Many folks feel the likelihood of the Preakness Stakes running off to Laurel Park is as sure a thing as Smarty Jones in his stretch gallop in the 2004 edition of the legendary race. For a quick refresher, Smarty Jones took the lead at the top of the stretch in that Preakness and when he crossed the finish line, there were nearly a dozen lengths between him and the closest colt.

Barring political and financial miracles, the chances of some version of Pimlico Race Course enduring on Baltimore’s Northern Parkway — and consequently, the Preakness staying in the city rather than moving 28 miles south to Laurel, Md. — seem to be as remote as second-place finisher Rock Hard Ten’s chances of catching Smarty Jones in the stretch.

And if it does happen that the Preakness winds up at Laurel Park, what might that look like?

“I put the over-under on attendance at 30,000,” said Joe DeFrancis, who was part of the family that once owned the Maryland Jockey Club, which is the corporate umbrella that covers Pimlico Race Course, Laurel Park and the Preakness Stakes.

Currently, the Maryland Jockey Club is owned by a Canadian company, The Stronach Group, which also owns Santa Anita Park in California and Gulfstream Park in Florida.

DeFrancis’ prediction on Preakness attendance at Laurel is startling.

Last year’s announced attendance for the Preakness was 134,487. The previous year, the race crowd was an announced record of more than 140,000. The 2016 number was better than 135,000.

To be sure, a smaller Preakness attendance at Laurel is guaranteed, in part because it’s impossible to have the infield throng that has been a trademark of the Preakness and a boost to attendance figures. The center of Laurel’s racing oval is taken up with a picturesque pond that isn’t there merely for aesthetics. It’s primarily for stormwater management.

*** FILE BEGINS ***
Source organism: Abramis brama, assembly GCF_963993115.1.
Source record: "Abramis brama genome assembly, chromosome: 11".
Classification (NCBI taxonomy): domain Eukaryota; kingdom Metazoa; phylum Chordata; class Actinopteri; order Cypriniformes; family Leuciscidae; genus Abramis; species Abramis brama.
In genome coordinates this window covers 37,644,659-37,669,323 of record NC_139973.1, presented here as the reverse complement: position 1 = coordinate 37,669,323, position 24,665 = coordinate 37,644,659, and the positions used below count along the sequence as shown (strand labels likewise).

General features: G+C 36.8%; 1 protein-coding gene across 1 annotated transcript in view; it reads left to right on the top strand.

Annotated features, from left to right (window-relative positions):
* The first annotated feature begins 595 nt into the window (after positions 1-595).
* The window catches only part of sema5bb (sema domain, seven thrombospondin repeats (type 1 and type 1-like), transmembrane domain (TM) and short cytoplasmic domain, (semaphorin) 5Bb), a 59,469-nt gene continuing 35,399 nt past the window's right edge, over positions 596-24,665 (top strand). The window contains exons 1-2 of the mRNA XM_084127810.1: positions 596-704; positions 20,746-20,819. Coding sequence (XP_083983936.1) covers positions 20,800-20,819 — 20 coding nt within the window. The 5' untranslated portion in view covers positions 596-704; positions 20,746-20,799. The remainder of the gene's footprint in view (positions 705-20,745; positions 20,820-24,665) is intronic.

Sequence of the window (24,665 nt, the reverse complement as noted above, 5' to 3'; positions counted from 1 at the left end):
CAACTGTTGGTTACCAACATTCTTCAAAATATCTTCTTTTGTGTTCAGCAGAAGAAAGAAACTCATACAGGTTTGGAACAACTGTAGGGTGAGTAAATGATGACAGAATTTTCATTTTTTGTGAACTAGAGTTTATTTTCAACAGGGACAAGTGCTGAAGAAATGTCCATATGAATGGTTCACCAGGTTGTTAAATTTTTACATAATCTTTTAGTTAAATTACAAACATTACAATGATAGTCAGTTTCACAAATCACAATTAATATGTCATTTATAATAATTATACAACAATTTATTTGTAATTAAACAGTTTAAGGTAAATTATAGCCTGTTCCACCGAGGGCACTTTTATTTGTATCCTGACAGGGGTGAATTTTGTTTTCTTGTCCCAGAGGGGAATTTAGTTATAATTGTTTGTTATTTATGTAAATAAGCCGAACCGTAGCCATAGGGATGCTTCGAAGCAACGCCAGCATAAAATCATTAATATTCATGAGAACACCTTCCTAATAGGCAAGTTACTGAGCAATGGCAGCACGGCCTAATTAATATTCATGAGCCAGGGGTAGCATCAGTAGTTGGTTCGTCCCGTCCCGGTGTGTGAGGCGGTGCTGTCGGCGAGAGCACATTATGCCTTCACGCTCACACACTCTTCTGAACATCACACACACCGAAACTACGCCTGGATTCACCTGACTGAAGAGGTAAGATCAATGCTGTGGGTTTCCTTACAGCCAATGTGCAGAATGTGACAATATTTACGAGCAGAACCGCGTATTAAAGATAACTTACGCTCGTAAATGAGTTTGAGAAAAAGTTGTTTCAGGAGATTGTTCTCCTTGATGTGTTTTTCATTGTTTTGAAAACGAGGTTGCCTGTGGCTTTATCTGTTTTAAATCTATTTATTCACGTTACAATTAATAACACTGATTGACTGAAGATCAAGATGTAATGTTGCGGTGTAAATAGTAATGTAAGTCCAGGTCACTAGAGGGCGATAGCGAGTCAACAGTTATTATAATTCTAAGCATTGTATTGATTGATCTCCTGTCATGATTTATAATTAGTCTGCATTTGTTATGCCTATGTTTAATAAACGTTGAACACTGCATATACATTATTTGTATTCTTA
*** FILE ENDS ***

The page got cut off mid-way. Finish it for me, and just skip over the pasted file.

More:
Even if the pond could be relocated, the current Maryland Jockey Club management has often said that the infield experience, as currently constituted, is not what it envisions for a 21st century Preakness. This management’s goal is to cultivate the Preakness as a higher-end sports event that attracts more wagering money.

“The people that show up in the Preakness infield are there for a party,” said Alan Foreman, the longtime counsel to the Maryland Thoroughbred Horsemen’s Association. “Those people aren’t going to be betting on the races. After all, you really can’t even see the races from that part of the infield.”

If the Preakness moves to Laurel, Foreman said, “it’s going to be in a … state-of-the art facility. There still will be a race called the Preakness, it’ll still be the second jewel of the Triple Crown, the Kentucky Derby winner is still going to show up, and it’s going to be a world-class sports event.”

And while there will be some consternation because of the move from Baltimore, “over time, things will settle in as people get used to the change,” Foreman said.

Foreman referred to the Orioles moving from Memorial Stadium, the New York Yankees shuffling off to a new version of Yankee Stadium and the Dallas Cowboys relocating from their iconic hole-in-roof home to a new stadium as examples of how things change in sports and fans adapt.